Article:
The island offers more than 300 miles of trails for the keen hiker. Hire a guide to trek the 6 miles up to the Boiling Lake, the largest of its kind in the Morne Trois Pitons National Park. Finish off your hike with a swim in the Titou Gorge.
This is one of the best places to see many types of whales and dolphins such as sperm whales, pilot whales, spinner, bottlenose and spotted dolphins around Soufrière Bay.
Take a river boat trip up the Indian River from just south or Portsmouth to see the migrating birds who stay in this marsh area in winter.
Dominica is seen as the place for pristine diving and it has many wall dives, reefs and even springs under the sea with good visibility. Toucari Bay and Douglas Bay are part of a marine park but the most popular spots are Pointe Gugnard , Soufrière Bay and Scott’s Head.
Snorkelling is good at Champagne where you can swim and snorkel through bubbles caused by the underwater hot springs.
Bikes can be hired at Nature Island Dive in Soufrière and although some roads are steep, few are busy or have fast traffic outside Roseau.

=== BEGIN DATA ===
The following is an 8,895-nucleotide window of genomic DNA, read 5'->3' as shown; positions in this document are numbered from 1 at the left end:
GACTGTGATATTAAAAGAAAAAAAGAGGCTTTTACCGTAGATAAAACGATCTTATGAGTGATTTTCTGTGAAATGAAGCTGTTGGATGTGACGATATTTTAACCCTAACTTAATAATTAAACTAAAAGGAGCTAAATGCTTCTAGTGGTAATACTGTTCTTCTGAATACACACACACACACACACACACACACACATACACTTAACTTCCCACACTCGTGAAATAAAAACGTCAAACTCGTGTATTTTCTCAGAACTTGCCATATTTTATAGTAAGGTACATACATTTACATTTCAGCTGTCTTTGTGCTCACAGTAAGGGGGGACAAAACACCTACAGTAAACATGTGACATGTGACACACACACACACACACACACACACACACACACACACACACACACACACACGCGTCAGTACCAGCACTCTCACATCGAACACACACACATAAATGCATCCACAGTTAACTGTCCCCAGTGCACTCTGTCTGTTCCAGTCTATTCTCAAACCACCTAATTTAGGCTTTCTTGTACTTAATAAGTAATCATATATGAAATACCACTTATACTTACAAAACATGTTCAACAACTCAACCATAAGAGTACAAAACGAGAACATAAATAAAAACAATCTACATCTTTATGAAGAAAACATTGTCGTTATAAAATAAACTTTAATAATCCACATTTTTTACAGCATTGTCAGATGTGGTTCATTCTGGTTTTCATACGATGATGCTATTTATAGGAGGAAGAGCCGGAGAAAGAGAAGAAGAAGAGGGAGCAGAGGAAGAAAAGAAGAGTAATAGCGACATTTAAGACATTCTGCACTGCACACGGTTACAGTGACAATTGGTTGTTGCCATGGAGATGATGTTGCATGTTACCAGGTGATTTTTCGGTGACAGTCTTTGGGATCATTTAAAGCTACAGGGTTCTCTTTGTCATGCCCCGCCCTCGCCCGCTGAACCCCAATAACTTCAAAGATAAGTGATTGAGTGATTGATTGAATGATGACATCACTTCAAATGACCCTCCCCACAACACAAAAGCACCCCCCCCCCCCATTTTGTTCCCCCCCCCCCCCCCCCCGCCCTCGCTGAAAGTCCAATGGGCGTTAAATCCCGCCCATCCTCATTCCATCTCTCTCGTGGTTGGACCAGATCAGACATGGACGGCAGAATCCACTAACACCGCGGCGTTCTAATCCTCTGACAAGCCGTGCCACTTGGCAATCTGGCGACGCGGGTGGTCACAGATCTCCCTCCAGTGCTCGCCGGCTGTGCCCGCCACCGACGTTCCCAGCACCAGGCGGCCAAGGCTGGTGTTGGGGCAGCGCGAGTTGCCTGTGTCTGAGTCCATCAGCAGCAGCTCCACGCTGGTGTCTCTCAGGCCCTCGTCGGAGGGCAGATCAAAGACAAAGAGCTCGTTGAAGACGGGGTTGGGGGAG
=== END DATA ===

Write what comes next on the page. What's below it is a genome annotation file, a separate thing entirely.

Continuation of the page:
Take a kayak or windsurfer out on Freshwater Lake or take a guided boat tour. You can also kayak or river tube down the Layou River.
Visit the villages of Soufrière and Scotts Head for their picturesque setting and mountain backdrop.
Visit Fort Shirley on the Cabrits which has a visitor centre and a good map of the area and history of the landing of Columbus in 1504.
Carib Cultural Village
Visit the Carib Cultural Village on the Atlantic coast where you can watch traditional crafts such as canoe building, calabash decorating, cassava processing and weaving. The Caribbean coast is much safer than the Atlantic coast for swimming which is rather dangerous due to strong currents.
Drive through the mountains from Portsmouth to the northern tip of the island to Cape Melville and stop off at the sulphur springs and on to Penville to make it a circular trip. There of plenty of hiking trails and sandy beaches to explore in this area.
Visit Penrice Falls near Pont Cassé or swim in the Layou River nearby or walk to Jacko Flats where a group of escaped slaves called “maroons” used to live. There are steps carved out of the cliffs of the Layou River gorge up to the plateau where the maroons camped.